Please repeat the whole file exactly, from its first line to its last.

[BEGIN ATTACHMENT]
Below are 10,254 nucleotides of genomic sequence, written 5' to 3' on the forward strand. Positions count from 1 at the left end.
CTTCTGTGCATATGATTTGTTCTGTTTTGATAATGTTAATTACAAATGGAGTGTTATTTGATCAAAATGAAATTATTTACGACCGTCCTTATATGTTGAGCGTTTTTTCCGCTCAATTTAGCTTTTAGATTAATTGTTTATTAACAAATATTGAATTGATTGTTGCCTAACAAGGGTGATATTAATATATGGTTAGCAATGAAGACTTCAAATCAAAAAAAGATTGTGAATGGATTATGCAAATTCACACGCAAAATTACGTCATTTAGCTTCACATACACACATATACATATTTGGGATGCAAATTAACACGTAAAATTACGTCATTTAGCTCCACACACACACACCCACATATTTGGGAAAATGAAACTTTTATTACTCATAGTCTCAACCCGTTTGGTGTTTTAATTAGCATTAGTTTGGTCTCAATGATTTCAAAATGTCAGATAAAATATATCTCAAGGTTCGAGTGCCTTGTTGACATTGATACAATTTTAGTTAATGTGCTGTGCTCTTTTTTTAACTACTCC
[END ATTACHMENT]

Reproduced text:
Below are 10,254 nucleotides of genomic sequence, written 5' to 3' on the forward strand. Positions count from 1 at the left end.
CTTCTGTGCATATGATTTGTTCTGTTTTGATAATGTTAATTACAAATGGAGTGTTATTTGATCAAAATGAAATTATTTACGACCGTCCTTATATGTTGAGCGTTTTTTCCGCTCAATTTAGCTTTTAGATTAATTGTTTATTAACAAATATTGAATTGATTGTTGCCTAACAAGGGTGATATTAATATATGGTTAGCAATGAAGACTTCAAATCAAAAAAAGATTGTGAATGGATTATGCAAATTCACACGCAAAATTACGTCATTTAGCTTCACATACACACATATACATATTTGGGATGCAAATTAACACGTAAAATTACGTCATTTAGCTCCACACACACACACCCACATATTTGGGAAAATGAAACTTTTATTACTCATAGTCTCAACCCGTTTGGTGTTTTAATTAGCATTAGTTTGGTCTCAATGATTTCAAAATGTCAGATAAAATATATCTCAAGGTTCGAGTGCCTTGTTGACATTGATACAATTTTAGTTAATGTGCTGTGCTCTTTTTTTAACTACTCC